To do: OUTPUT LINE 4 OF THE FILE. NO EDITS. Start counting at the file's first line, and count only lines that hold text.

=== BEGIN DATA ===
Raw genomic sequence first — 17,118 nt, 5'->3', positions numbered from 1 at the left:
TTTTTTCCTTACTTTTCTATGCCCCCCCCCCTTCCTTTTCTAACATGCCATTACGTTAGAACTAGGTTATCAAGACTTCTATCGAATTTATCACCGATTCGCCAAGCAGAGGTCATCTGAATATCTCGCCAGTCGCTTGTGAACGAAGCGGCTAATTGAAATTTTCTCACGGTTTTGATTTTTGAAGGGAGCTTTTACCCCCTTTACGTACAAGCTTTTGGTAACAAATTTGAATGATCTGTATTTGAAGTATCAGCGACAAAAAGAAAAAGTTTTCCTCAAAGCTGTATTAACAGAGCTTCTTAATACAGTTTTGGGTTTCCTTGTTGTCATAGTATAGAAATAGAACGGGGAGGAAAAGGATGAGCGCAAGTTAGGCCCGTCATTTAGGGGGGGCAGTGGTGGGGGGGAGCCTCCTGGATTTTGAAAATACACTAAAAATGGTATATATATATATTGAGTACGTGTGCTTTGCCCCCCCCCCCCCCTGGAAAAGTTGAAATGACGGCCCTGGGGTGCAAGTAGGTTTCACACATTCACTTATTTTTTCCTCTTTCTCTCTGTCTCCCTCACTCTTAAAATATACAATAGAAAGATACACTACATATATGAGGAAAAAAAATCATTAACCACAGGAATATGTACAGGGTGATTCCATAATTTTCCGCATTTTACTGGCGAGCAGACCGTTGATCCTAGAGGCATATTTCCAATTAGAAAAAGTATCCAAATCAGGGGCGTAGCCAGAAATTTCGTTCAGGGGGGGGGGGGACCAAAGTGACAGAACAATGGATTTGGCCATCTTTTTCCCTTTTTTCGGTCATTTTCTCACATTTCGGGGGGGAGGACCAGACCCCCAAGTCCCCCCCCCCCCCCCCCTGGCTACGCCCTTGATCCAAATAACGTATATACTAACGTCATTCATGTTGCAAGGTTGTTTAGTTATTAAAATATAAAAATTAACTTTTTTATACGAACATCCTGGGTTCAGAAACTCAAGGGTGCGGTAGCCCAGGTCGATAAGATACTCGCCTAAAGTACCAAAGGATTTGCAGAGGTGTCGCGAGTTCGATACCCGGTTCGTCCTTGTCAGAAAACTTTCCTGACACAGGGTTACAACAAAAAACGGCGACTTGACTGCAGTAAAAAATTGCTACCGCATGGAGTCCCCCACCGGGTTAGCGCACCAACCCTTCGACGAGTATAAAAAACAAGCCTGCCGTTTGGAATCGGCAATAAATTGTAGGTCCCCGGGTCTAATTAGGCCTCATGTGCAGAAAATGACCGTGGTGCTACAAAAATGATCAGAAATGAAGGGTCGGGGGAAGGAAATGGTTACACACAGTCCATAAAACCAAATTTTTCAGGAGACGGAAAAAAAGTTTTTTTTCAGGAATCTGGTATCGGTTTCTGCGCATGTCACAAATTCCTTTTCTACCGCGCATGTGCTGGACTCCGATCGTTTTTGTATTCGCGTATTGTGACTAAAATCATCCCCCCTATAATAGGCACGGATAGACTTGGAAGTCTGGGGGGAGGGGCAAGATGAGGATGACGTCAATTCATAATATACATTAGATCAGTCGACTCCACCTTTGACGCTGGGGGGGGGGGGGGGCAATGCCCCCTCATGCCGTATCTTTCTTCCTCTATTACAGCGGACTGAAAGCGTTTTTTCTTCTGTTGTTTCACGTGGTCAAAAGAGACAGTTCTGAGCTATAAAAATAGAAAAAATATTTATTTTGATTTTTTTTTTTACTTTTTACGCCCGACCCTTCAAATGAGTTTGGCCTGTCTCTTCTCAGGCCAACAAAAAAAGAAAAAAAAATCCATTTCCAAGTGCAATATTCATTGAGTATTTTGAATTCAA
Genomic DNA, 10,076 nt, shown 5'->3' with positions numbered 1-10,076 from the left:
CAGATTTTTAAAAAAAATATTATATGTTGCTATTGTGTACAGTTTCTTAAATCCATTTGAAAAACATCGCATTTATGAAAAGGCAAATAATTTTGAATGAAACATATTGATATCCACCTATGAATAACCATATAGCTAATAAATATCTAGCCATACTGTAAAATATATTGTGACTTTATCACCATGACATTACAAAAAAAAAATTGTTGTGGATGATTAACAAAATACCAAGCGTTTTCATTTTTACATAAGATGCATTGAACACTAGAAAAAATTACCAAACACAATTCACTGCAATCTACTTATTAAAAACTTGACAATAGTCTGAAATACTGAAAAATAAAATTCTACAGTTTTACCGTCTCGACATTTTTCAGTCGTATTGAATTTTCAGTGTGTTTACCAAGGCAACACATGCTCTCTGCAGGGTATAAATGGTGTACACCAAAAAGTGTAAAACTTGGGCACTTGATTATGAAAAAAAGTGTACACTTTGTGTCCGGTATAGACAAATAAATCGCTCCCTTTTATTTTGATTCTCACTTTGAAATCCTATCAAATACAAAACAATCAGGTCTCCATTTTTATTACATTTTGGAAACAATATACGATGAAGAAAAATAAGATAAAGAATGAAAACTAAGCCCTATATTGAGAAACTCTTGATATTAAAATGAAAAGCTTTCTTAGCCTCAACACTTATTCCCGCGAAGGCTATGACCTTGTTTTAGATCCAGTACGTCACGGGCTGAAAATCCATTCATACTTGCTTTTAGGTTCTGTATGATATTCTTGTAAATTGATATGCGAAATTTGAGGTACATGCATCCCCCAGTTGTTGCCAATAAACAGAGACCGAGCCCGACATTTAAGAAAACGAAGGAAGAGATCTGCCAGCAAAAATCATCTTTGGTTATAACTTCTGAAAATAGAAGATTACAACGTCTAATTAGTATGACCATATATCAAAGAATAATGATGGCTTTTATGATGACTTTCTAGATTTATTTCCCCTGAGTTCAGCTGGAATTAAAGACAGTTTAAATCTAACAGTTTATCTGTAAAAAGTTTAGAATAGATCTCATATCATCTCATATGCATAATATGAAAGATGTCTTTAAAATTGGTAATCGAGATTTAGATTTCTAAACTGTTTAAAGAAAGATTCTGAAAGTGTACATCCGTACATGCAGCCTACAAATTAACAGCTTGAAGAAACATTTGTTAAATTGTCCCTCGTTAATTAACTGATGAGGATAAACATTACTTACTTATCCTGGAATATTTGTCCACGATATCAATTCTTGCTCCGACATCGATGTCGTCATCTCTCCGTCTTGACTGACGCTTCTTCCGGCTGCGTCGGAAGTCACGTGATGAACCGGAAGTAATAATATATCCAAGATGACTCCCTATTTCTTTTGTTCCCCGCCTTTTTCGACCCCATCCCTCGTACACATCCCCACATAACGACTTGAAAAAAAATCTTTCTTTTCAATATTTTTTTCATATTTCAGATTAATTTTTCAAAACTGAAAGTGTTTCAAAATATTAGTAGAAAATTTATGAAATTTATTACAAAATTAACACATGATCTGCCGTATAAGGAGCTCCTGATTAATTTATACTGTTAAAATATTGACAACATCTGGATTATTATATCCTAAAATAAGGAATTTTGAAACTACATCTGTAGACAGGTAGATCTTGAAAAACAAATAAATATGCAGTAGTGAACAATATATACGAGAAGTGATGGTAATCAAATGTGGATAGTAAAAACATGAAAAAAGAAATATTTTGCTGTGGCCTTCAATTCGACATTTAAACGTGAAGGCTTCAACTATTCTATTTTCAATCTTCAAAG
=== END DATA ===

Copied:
CAGATTTTTAAAAAAAATATTATATGTTGCTATTGTGTACAGTTTCTTAAATCCATTTGAAAAACATCGCATTTATGAAAAGGCAAATAATTTTGAATGAAACATATTGATATCCACCTATGAATAACCATATAGCTAATAAATATCTAGCCATACTGTAAAATATATTGTGACTTTATCACCATGACATTACAAAAAAAAAATTGTTGTGGATGATTAACAAAATACCAAGCGTTTTCATTTTTACATAAGATGCATTGAACACTAGAAAAAATTACCAAACACAATTCACTGCAATCTACTTATTAAAAACTTGACAATAGTCTGAAATACTGAAAAATAAAATTCTACAGTTTTACCGTCTCGACATTTTTCAGTCGTATTGAATTTTCAGTGTGTTTACCAAGGCAACACATGCTCTCTGCAGGGTATAAATGGTGTACACCAAAAAGTGTAAAACTTGGGCACTTGATTATGAAAAAAAGTGTACACTTTGTGTCCGGTATAGACAAATAAATCGCTCCCTTTTATTTTGATTCTCACTTTGAAATCCTATCAAATACAAAACAATCAGGTCTCCATTTTTATTACATTTTGGAAACAATATACGATGAAGAAAAATAAGATAAAGAATGAAAACTAAGCCCTATATTGAGAAACTCTTGATATTAAAATGAAAAGCTTTCTTAGCCTCAACACTTATTCCCGCGAAGGCTATGACCTTGTTTTAGATCCAGTACGTCACGGGCTGAAAATCCATTCATACTTGCTTTTAGGTTCTGTATGATATTCTTGTAAATTGATATGCGAAATTTGAGGTACATGCATCCCCCAGTTGTTGCCAATAAACAGAGACCGAGCCCGACATTTAAGAAAACGAAGGAAGAGATCTGCCAGCAAAAATCATCTTTGGTTATAACTTCTGAAAATAGAAGATTACAACGTCTAATTAGTATGACCATATATCAAAGAATAATGATGGCTTTTATGATGACTTTCTAGATTTATTTCCCCTGAGTTCAGCTGGAATTAAAGACAGTTTAAATCTAACAGTTTATCTGTAAAAAGTTTAGAATAGATCTCATATCATCTCATATGCATAATATGAAAGATGTCTTTAAAATTGGTAATCGAGATTTAGATTTCTAAACTGTTTAAAGAAAGATTCTGAAAGTGTACATCCGTACATGCAGCCTACAAATTAACAGCTTGAAGAAACATTTGTTAAATTGTCCCTCGTTAATTAACTGATGAGGATAAACATTACTTACTTATCCTGGAATATTTGTCCACGATATCAATTCTTGCTCCGACATCGATGTCGTCATCTCTCCGTCTTGACTGACGCTTCTTCCGGCTGCGTCGGAAGTCACGTGATGAACCGGAAGTAATAATATATCCAAGATGACTCCCTATTTCTTTTGTTCCCCGCCTTTTTCGACCCCATCCCTCGTACACATCCCCACATAACGACTTGAAAAAAAATCTTTCTTTTCAATATTTTTTTCATATTTCAGATTAATTTTTCAAAACTGAAAGTGTTTCAAAATATTAGTAGAAAATTTATGAAATTTATTACAAAATTAACACATGATCTGCCGTATAAGGAGCTCCTGATTAATTTATACTGTTAAAATATTGACAACATCTGGATTATTATATCCTAAAATAAGGAATTTTGAAACTACATCTGTAGACAGGTAGATCTTGAAAAACAAATAAATATGCAGTAGTGAACAATATATACGAGAAGTGATGGTAATCAAATGTGGATAGTAAAAACATGAAAAAAGAAATATTTTGCTGTGGCCTTCAATTCGACATTTAAACGTGAAGGCTTCAACTATTCTATTTTCAATCTTCAAAG